On July 18, 2022, Venable attorney Juliana Reno was quoted in BenefitsPro on what the U.S. Supreme Court's ruling in Dobbs v. Jackson Women's Health Organization, which effectively ended the constitutionally protected right to an abortion in the United States, means for benefit plans.
According to the article, many companies that have employees in multiple states are facing multiple laws and possible legal issues. Some states have “trigger laws " that may be decades old but will go into effect now that Roe v. Wade has been overturned. Some states with those laws currently have pro-choice governors and attorneys general who say they will not enforce the laws on the books. Other states have been incrementally chipping away at abortion rights and may attempt to quickly pass more universal bans. In addition, states may end up having both civil and criminal statutes on the books, which will affect the impact on employer-sponsored health plans.
“It's just one rabbit hole after another, " says Reno. “It varies state by state, and the thing I worry about for my clients is whether a state makes it impermissible to pay for an abortion that happens in another state. "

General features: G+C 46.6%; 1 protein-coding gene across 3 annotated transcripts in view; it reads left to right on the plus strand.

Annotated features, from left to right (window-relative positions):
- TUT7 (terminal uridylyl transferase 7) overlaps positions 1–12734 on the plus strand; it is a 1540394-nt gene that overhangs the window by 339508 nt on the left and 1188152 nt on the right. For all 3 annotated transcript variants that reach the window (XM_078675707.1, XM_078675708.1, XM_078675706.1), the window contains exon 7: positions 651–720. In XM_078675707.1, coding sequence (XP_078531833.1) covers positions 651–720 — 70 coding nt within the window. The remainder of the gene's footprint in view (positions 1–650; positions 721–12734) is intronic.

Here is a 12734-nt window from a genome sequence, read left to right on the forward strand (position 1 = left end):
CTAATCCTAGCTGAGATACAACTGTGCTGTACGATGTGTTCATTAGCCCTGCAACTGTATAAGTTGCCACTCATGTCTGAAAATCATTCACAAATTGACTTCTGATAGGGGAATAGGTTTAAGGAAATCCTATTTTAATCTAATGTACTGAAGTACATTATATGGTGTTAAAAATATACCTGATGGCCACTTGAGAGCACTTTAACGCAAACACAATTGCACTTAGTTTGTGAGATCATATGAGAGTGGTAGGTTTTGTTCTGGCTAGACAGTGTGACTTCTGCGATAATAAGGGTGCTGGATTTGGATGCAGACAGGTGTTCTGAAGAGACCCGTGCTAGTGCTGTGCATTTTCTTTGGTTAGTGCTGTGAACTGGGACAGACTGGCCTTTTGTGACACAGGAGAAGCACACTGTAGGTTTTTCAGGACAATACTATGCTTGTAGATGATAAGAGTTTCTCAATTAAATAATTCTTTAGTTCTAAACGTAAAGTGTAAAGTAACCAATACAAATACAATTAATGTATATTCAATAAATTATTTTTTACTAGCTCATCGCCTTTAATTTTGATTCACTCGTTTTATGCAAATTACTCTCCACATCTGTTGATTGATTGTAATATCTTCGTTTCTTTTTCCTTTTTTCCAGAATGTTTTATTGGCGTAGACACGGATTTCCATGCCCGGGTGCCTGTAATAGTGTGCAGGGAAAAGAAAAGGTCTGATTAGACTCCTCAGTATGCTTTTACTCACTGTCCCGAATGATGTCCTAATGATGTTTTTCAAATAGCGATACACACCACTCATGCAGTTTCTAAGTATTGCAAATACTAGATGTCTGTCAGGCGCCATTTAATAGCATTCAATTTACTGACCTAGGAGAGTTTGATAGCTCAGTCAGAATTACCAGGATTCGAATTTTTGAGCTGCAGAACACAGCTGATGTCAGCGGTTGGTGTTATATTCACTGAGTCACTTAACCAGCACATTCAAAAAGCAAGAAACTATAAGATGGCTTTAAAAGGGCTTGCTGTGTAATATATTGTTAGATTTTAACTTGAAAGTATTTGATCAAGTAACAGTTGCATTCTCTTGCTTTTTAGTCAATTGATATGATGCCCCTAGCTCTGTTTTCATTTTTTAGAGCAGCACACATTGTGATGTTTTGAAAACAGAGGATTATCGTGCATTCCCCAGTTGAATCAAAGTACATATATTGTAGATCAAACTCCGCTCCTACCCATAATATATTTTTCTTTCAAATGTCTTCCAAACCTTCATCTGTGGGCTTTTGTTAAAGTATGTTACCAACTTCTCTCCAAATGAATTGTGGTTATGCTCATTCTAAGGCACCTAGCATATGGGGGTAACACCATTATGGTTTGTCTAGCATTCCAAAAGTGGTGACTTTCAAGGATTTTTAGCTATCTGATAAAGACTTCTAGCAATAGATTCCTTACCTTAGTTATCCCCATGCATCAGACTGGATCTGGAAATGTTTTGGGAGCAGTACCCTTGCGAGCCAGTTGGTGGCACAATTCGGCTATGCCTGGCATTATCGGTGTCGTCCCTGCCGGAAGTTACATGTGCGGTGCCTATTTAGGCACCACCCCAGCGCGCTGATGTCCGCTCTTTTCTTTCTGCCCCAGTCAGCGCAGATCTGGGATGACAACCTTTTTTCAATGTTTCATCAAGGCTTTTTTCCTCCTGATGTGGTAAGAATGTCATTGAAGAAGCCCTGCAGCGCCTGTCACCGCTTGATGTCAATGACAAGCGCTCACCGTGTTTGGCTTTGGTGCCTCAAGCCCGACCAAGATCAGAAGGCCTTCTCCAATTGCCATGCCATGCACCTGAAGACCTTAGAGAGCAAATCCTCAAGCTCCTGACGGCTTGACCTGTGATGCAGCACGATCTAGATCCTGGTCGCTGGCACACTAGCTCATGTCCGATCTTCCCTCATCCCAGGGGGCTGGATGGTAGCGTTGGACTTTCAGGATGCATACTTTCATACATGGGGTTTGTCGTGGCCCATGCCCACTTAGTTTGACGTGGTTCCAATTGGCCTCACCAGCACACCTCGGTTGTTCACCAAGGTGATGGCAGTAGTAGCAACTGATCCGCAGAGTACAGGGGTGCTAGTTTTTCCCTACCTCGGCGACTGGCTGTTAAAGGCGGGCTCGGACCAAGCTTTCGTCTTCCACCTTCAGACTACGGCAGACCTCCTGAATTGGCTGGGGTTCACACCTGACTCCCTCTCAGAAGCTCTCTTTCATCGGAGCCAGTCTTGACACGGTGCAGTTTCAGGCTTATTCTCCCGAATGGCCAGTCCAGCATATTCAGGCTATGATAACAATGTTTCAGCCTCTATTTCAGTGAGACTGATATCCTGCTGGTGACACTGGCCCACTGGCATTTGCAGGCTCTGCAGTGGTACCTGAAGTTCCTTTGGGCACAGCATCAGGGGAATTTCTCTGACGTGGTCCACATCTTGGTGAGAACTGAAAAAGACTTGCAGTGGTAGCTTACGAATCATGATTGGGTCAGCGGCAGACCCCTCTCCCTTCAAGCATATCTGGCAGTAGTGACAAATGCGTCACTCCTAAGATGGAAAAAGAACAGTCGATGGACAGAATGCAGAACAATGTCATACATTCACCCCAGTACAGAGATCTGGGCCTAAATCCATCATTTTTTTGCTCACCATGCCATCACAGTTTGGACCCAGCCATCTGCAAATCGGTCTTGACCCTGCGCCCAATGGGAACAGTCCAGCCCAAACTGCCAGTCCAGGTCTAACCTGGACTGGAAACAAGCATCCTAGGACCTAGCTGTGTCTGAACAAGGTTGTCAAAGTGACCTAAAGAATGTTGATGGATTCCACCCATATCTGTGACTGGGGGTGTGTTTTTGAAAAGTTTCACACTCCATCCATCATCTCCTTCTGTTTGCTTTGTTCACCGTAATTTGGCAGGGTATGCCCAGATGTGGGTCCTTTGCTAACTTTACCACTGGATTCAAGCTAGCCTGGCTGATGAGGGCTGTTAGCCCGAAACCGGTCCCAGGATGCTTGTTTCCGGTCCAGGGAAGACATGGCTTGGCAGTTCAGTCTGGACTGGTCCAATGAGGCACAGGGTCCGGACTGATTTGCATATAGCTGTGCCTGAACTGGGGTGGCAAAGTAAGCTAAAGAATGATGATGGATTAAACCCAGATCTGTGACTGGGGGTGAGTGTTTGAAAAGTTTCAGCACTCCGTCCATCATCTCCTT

Probably the most-discussed option for employers is whether a travel benefit for health services is offered to employees. “I think really the questions on the benefits side are: ‘Are you going to cover abortion, and are you going to cover travel?' " Reno says. “There are a lot of issues, but those are the two fundamental questions. "
Reno and other experts agree that many employers will try offering a self-funded medical travel benefit that is not limited to travel for abortion services. Because of ERISA, self-funded plans are exempt from most state civil laws, and although the service may be banned on the provider side in State A, employees would have the option to travel to State B, where providers can still offer the procedure.
Click here to access the article.